The Green Moment

The onrush of growth is upon us.

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Japanese maple: Frail leafiness in May’s Green Moment. —Susan Safford

There is no clicking the pause button; it cannot be stayed. Plentiful rains and daily increasing photons stoke the bursting-forth of leaves and shoots that are thrusting themselves out all around us. This thundering onrush of growth — so dynamic — is silent. Or is it?

Ferns, wind anemones, and maianthemum carpet what were swathes of fallen leaves on the woodland floor mere days ago. The “frail leafiness,” to borrow a phrase from Mirabel Osler, of new foliage, translucent and pulsing with chlorophyll, is captivating.

In the garden

Pinch perennials such as sedum, phlox, and chrysanthemums, to create bushier plants that need less staking. Keeping in mind its tip-rooting tendencies, shape forsythia now that bloom is past; also, prune other spring-flowering shrubs. When will it be safe to prune vitex and buddleias? Take a chance mid-May.

We picked asparagus and rhubarb. The large knobs of the rhubarb flower stalks, which are removed to spur more foliage growth, seem numerous this year; the crowns must need dividing and heavier feeding.

Comfrey, a useful plant to grow, is up. It can be cut and fed to livestock or made into stinky but potent comfrey tea in a five-gallon bucket. Use it to water in transplants or any other plant one wishes to encourage; or in an old-fashioned use, plant seedlings at the bases of fruit trees. The deep-growing roots pull minerals from the subsoil.

Anything that covers the soil is a cover crop, although usually gardeners employ specified plants or seed mixtures for this purpose. Our “custom-grown” strawberry and chickweed cover crop has been harvested and heaped up on sheets of cardboard carton, opened out and laid alongside the fence on one side of the garden.

The experiment here is to police the in-creep of vegetation from outside the garden; plus, biomass from the garden itself is being added back into it in a form of on-the-spot composting. I did something similar last season with henhouse bedding in the alleys between rows, which are now friable and moisture-retentive.

The aim is to manage the vegetable garden more along the lines of permaculture, partly for ease and partly as a timesaving measure. The salad greens such as lettuce, lambs’ lettuce (mâche) and cilantro reliably self-seed if allowed to; you learn to recognize the seedlings and weed around them, or transplant into better spots.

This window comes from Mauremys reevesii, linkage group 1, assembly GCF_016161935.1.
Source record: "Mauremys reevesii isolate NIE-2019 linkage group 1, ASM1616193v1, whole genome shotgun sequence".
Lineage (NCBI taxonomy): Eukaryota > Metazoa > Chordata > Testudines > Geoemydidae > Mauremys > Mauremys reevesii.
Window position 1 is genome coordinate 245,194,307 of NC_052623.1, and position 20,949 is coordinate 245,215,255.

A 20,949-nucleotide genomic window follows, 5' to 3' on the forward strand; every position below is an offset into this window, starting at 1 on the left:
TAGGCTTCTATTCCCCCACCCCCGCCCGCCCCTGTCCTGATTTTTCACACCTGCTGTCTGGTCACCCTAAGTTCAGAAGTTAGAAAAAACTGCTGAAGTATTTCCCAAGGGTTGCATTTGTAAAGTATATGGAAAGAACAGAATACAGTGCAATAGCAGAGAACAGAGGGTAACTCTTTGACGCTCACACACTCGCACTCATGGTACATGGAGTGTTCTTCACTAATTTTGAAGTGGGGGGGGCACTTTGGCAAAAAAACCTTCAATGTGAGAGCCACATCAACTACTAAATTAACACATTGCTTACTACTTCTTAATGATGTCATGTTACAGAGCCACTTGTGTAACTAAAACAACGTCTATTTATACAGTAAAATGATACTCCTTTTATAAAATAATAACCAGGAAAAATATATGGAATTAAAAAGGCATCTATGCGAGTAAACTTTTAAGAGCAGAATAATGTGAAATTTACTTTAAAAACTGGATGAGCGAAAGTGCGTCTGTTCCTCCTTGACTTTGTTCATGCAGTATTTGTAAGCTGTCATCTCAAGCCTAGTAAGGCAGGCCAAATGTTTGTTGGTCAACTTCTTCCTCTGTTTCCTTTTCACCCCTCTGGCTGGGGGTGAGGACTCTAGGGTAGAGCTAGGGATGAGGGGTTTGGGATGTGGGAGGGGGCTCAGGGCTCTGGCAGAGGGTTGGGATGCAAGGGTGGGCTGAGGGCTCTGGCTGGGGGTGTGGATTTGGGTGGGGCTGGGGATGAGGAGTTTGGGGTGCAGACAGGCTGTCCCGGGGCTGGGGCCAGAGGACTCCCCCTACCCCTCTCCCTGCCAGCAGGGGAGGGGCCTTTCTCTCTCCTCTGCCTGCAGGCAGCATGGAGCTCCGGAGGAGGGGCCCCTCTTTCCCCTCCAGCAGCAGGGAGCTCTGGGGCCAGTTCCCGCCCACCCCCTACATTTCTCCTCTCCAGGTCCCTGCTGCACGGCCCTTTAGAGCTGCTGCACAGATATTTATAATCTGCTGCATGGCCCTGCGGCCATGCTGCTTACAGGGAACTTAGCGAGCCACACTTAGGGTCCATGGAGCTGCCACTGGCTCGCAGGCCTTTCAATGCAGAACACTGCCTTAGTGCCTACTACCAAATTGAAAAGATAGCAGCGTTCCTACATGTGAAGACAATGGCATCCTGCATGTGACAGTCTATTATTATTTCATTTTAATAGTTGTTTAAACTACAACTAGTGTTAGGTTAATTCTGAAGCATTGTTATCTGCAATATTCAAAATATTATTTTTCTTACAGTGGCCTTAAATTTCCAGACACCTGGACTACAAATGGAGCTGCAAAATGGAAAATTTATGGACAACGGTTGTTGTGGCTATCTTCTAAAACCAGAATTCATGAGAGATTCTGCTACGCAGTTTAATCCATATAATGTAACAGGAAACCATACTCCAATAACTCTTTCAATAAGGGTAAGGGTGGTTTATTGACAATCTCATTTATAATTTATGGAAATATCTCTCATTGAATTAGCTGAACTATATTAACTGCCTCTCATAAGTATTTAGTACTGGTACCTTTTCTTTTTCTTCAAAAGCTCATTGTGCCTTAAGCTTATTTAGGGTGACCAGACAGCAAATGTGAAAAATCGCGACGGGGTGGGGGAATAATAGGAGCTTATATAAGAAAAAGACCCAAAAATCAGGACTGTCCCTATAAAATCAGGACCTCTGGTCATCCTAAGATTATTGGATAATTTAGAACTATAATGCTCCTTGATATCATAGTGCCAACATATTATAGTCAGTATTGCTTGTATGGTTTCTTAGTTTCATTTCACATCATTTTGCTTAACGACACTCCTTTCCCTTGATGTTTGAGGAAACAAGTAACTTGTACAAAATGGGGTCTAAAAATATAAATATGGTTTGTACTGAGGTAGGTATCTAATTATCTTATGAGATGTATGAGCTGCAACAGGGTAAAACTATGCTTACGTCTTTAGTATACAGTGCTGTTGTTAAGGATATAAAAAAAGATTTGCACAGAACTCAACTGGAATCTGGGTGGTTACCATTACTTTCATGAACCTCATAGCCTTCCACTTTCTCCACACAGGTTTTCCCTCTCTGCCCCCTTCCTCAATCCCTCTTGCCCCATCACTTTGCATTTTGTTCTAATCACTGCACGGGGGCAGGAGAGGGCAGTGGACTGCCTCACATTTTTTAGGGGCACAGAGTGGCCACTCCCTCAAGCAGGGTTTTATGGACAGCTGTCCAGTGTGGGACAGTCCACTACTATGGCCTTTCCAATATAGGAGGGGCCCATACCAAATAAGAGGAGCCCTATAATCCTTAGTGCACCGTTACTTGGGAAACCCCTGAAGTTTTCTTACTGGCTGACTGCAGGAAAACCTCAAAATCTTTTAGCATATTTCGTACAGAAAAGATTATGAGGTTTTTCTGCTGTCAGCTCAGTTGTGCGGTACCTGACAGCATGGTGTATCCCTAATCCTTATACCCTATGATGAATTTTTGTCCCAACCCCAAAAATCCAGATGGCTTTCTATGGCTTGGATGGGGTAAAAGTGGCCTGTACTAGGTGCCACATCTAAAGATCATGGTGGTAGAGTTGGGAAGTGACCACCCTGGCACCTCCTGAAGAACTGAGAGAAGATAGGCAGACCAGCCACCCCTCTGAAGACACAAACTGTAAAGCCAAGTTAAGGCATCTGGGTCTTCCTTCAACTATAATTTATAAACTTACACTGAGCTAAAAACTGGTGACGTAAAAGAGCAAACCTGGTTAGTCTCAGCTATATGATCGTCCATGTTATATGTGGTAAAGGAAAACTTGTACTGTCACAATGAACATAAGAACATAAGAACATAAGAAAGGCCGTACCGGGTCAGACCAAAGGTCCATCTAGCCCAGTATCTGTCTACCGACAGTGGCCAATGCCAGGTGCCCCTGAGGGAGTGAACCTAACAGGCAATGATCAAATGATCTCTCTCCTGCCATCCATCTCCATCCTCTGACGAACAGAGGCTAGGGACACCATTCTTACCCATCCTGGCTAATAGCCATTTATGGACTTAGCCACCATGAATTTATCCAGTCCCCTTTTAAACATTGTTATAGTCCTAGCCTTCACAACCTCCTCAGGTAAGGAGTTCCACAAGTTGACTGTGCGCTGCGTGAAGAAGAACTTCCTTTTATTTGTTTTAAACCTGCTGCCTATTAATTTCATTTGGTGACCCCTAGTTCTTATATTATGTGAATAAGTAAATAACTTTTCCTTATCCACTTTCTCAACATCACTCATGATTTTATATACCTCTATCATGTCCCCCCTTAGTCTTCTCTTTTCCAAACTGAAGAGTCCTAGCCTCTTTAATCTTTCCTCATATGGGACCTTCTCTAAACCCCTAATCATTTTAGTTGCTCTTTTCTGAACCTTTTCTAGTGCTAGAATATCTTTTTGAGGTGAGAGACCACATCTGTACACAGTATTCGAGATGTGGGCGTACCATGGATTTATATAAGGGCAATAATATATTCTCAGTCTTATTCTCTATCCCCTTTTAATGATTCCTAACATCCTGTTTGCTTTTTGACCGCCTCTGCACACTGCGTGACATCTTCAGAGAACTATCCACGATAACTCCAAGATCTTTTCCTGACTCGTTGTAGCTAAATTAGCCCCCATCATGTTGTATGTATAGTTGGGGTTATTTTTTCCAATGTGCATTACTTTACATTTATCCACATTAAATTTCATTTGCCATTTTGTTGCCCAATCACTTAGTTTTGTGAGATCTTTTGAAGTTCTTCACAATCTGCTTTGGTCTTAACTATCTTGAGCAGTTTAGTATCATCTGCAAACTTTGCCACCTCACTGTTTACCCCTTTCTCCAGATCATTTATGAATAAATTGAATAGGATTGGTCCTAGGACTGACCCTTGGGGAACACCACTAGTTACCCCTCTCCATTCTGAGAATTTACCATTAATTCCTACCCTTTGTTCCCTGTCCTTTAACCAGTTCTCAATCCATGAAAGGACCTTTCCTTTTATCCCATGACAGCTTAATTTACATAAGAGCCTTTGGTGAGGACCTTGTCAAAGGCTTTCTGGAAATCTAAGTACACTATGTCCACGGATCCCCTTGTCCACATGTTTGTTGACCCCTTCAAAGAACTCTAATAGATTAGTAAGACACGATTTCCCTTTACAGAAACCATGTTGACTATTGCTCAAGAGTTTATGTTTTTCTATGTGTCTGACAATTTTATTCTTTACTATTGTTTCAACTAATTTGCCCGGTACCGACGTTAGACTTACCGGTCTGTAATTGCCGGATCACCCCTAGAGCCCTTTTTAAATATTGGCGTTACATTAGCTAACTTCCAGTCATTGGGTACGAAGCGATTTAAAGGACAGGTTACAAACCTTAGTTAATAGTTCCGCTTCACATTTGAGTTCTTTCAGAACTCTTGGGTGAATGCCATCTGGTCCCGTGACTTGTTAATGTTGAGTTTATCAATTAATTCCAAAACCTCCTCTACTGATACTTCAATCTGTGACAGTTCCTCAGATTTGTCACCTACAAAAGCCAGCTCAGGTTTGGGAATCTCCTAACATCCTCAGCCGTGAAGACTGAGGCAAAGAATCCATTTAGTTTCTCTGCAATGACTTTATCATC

What might appear to be an untidy mass of lambs’ lettuce is flowering now; allowed to mature, they will seed a crop of desirable, cold-hardy salad for next fall and winter, my next “custom-grown” cover crop. Let a few overwintering leeks go to seed; they will produce next year’s seedling plants without any extra work.

Lettuce is easy in spring, but trickier in warm weather. Sow a small crop in cells every few weeks, and prick out into the garden, but plan on switching to a hot-weather type when nights become warm.

The longer I have a vegetable garden, the more space I devote to staples: This is the reverse of what many discover, which is that as their skills expand, they take on more challenges. Year on year, I find my garden is mostly: 1) tomatoes; 2) potatoes; 3) leeks/onions/garlic; 4) cabbage/kale; 5) pole beans/bush beans; 6) beets; 7) dahlias. The dahlias are for pleasure, not a food crop, although apparently its tubers may be cooked like sweet potatoes.

Flowering trees

I extolled magnolias and a guide to them in a recent column, but many other good flowering trees exist. They are coming into their season now, and induce plant lust. Ornamental members of the genus Prunus (ornamental cherries and plums), such as the very early P. ‘Accolade,’ have gone by, with Malus (apple and crabapple) and Pyrus (pear) coming on strong, despite heavy rains spoiling bloom.

There are literally hundreds to choose from, so it is a bewildering situation if one is putting any thought into the choice. Or just go to the garden center and buy what looks good to you, paying attention to disease resistance and eventual size. The four common diseases of crabapples are scab, fireblight, cedar-apple rust, and powdery mildew. All are fungus-type diseases except fireblight, which is a bacterium. As with other fruit trees, an early spring spraying with dormant oil may control many crabapple problems.

Putting on my plant-snob hat for a minute, I beg you not to choose Prunus calleryana, the Callery pear, such as ‘Bradford’ or ‘Aristocrat.’ These trees, with their smelly, eerily dead-white flowers (but undeniably colorful fall foliage), are becoming a ghostly plague of invasiveness and weak, broken limbs; there are other and better forms of flowering trees.

Forest Farm (forestfarm.com) lists the silver weeping pear, Pyrus salicifolia ‘Pendula,’ a “striking landscape subject”; likewise about 40 forms of flowering cherry/plums. There are a lot out there, including pendulous or weeping forms, and those with copper or purple leaves.

Forest Farm also lists about 35 flowering crabs, among the best of which for our region is a Polly Hill introduction. Flowering crab ‘Louisa’ is named for Polly and Julian Hill’s daughter Louisa, and is on most lists of the best flowering crabs, with true pink flowers and a gently weeping habit. The small fruits are yellow-amber.

Another recommended crab for our area is ‘Donald Wyman,’ pink in bud turning white, with good sets of red fruit that hold well into winter. More recent introductions are ‘Sugar Tyme,’ pink opening white flowers, long-lasting red fruit, and good disease resistance; and ‘Royal Raindrops,’ rose red flowered, deeply cut purple leaves, orange red fall color, and small red fruit; disease-resistant.

Small-fruited crabs that hold their fruit into winter are considered best for birdlife. Plant crabs in open, sunny locations for best flowering.